Should You Consolidate My Student Loans? Here's what the pros say

Should I Consolidate My Student Loans?

Should I consolidate my student loans? The pros answer.

Student loan consolidation can sound pretty enticing. The prospect of fewer monthly payments, lower APR, or freeing up some of your monthly cash flow may help you realize your financial goals. Depending on how you consolidate your student loans, you may even be able to achieve significant savings in the long run by paying off your loans faster with a lower interest rate.

While there are a lot of benefits to be had from student loan consolidation or refinancing, there are still some potential drawbacks that you will want to consider before you move forward. People consolidate student loans for different reasons, so what worked best for your brother or your best friend may not be the right approach for you.

Kimberly Schrant, financial coach and CPA, who runs KansasMoneyCoach.com, advises, “Everyone’s life is different, so there is not a cookie-cutter approach to this part (or any part) of a personal financial plan.”

With this in mind, let’s look at some of the details the pros suggest you consider before you make up your mind.

Your student loan consolidation goal

The first thing to consider is why you want to refinance or consolidate your student loans. Matt Hylland, financial planner with Hylland Capital Management states, “Refinancing student loans can be beneficial in a number of ways, depending on your goals. Borrowers could refinance to lower their interest rate, pay off their loans sooner, or free up monthly cash flow.”

Knowing what it is you want to achieve by refinancing or consolidating student loans will also help you weigh the pros and cons effectively. Hylland continues “If refinancing enables you to pay off higher interest debt, or save more into retirement accounts, it may be beneficial in the long run.”

Is your goal a lower interest rate, a more manageable monthly payment, or freeing up cash for other purposes? Nail down the purpose and motivation for consolidating your student loans first. This will help guide the process. 

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Loss of federal student loan benefits

If you want to consolidate federal student loans, you’ll want to look at the Direct Consolidation Loan program first. This is the consolidation program offered by the federal government, and it will allow you to retain the benefits of your federal student loans, such as deferment, forbearance, Income Driven Repayment, Public Service Loan Forgiveness, etc.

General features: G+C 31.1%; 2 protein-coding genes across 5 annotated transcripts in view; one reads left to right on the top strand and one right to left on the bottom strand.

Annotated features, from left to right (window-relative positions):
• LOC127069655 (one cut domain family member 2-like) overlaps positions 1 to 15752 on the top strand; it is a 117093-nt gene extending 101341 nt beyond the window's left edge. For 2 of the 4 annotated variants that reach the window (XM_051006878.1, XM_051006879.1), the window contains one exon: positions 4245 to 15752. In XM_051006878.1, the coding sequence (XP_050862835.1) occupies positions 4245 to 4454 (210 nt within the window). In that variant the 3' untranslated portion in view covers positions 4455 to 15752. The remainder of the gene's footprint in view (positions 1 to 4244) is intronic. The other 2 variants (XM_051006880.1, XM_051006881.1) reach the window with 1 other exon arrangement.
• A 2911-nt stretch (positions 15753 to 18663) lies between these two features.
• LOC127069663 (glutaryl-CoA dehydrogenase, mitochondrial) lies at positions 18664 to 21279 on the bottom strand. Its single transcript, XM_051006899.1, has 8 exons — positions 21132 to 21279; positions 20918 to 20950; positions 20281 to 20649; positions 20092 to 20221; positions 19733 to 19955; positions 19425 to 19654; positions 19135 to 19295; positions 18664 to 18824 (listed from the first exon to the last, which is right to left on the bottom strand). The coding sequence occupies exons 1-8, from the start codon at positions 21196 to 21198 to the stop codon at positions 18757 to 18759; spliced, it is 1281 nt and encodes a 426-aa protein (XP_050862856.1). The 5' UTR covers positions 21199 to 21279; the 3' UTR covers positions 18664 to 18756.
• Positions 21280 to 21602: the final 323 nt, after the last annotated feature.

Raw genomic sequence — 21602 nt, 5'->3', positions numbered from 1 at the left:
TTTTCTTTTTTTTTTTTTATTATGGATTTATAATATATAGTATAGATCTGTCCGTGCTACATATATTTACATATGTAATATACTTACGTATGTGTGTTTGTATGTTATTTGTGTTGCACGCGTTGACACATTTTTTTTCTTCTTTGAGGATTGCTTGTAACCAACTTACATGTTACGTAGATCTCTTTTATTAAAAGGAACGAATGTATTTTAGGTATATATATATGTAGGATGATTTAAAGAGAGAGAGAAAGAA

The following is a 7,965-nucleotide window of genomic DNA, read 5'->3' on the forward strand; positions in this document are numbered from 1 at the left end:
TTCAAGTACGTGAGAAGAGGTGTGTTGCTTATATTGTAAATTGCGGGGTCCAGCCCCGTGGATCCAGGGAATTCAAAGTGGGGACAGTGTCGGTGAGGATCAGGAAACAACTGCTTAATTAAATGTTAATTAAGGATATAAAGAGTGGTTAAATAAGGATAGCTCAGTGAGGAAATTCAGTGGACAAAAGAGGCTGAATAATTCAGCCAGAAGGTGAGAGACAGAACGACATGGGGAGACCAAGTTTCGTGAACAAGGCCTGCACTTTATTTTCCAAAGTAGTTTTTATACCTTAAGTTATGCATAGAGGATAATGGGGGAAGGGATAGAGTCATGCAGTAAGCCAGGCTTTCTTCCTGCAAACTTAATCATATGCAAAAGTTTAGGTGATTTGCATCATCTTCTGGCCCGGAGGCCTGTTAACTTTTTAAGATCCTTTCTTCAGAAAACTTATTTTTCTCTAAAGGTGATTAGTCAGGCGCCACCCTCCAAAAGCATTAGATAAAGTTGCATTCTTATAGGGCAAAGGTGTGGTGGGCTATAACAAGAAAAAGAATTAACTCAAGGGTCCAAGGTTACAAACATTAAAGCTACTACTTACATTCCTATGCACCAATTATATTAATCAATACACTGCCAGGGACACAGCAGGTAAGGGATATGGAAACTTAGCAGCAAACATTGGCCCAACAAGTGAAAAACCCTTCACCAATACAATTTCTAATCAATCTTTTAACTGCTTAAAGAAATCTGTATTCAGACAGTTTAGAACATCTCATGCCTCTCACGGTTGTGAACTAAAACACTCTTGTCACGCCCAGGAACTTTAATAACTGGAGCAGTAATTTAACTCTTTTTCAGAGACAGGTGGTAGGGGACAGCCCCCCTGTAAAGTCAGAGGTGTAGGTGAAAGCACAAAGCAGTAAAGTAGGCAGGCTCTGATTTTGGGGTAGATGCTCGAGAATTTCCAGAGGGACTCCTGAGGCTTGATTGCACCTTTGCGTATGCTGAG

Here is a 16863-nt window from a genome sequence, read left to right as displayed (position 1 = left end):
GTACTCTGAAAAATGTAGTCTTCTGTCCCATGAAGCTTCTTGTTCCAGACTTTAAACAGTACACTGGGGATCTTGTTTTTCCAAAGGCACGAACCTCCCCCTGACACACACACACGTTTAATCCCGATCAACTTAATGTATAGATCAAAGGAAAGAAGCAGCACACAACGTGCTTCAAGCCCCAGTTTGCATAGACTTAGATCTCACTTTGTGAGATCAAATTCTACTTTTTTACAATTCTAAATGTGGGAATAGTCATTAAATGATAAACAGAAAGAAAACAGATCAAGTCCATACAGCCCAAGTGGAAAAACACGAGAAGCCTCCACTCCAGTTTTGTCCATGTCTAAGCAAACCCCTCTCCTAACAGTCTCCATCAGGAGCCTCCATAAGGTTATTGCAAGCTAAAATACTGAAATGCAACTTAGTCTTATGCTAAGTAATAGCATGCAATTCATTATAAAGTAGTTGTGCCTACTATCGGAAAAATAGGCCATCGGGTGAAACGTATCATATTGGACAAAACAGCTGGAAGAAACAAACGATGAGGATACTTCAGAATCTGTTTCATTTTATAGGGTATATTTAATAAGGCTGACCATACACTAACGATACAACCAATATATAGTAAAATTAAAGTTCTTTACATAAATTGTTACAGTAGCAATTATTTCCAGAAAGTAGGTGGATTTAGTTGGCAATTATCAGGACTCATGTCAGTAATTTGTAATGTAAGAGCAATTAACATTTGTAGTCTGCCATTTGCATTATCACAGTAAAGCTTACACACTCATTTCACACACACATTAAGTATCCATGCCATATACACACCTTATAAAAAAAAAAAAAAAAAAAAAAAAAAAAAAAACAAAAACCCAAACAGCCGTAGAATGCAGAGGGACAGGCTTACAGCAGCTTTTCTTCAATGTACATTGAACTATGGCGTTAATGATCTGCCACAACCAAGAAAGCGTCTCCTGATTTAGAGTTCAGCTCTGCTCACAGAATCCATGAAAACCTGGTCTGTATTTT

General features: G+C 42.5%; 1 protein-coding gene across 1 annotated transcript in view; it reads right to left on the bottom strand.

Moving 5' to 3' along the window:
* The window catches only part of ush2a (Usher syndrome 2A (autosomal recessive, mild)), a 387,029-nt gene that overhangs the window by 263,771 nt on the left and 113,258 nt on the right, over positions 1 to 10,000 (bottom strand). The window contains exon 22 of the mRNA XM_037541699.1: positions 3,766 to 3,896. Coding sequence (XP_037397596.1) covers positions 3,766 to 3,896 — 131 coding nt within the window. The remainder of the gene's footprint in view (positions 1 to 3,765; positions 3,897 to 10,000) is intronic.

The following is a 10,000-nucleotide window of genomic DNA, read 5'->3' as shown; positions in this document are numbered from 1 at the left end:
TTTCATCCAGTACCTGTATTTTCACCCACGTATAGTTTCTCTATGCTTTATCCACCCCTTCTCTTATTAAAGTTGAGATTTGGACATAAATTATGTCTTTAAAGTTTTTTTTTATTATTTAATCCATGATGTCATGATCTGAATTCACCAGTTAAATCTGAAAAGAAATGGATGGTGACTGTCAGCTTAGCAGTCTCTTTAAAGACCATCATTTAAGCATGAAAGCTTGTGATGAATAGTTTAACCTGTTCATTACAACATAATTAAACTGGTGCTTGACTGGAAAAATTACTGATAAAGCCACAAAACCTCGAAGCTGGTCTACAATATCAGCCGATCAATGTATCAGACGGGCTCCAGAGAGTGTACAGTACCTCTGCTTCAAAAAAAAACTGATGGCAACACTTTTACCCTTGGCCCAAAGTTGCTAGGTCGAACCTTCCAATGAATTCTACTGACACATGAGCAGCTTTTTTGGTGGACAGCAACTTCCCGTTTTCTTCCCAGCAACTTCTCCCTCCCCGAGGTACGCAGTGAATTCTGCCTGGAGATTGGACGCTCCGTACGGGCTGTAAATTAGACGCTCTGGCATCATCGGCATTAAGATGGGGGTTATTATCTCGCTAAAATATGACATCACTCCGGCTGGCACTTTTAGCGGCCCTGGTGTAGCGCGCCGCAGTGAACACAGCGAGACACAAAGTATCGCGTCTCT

When you consolidate through the federal program however, your new interest rate is a weighted interest rate determined by your existing student loans. This program may help streamline the repayment process, but you won’t see much of a change in your interest rate.

Private student loan consolidation, also known as refinancing, can offer highly competitive interest rates that may be much lower than what you are currently paying. However, if you refinance your federal loans with a private lender, you will lose the guaranteed benefits of the federal program.

According to Hylland, “There are many cases where it would be worth paying a higher interest rate on certain government backed loans compared to a lower interest rate with a private lender. Although interest rate is important, there is usually more to consider.”

If you’re confident in the stability of your income, private student loan consolidation may offer the savings and flexibility you’re looking as you plan for your financial future.  However, if you are consolidating because you’ve fallen on leaner times, the benefits of the Direct Consolidation Loan program may offer you more financial security.

Compare private student loan refinancing lenders

If you are consolidating your student loans via private student loan refinance (rolling federal, private or both types of student loans into one), you will want to compare lenders to find the best option to help you achieve your goal. Common items to evaluate include:

Available repayment terms
Fixed and variable APRs
Cosigner release
Benefits (some lenders offer short periods of deferment in cases of unemployment, APR discounts if you enroll in autopay, flexible terms, no origination fees, spouse loan consolidation, etc.) 

Schrant also points out the importance of your relationship with your lender. “…having a lender with great customer service is important. When talking to people dealing with student loan repayment, a complaint often heard is that the lender's customer service leaves a lot to be desired. Since this relationship could be long-term, be sure to have this be a consideration in the refinance plan.”

After you refinance or consolidate student loans

Once you’ve followed through with the decision to consolidate or refinance, make sure you keep your goals in mind.

“The danger in a refinance, oftentimes, is that the borrower feels like they have really accomplished something with the refinance. However, their balance sheet has not changed at all. The amount of their liabilities is still the same,” Schrant advises.

If your goal was to free up money on a monthly basis in order to pay off a high interest rate debt (such as a credit card) or save for retirement, make sure you follow through with that plan.

Keep in mind that whether you pursue federal consolidation or private consolidation via refi, there are no penalties for paying your loan off early. If you extended your repayment term to help get you through financially challenging times, and later find yourself earning more, paying your debt off early can save you hundreds, even thousands of dollars over the life of your loan. This can help you achieve other goals, such as buying a home, saving for retirement, or saving for your children’s education.

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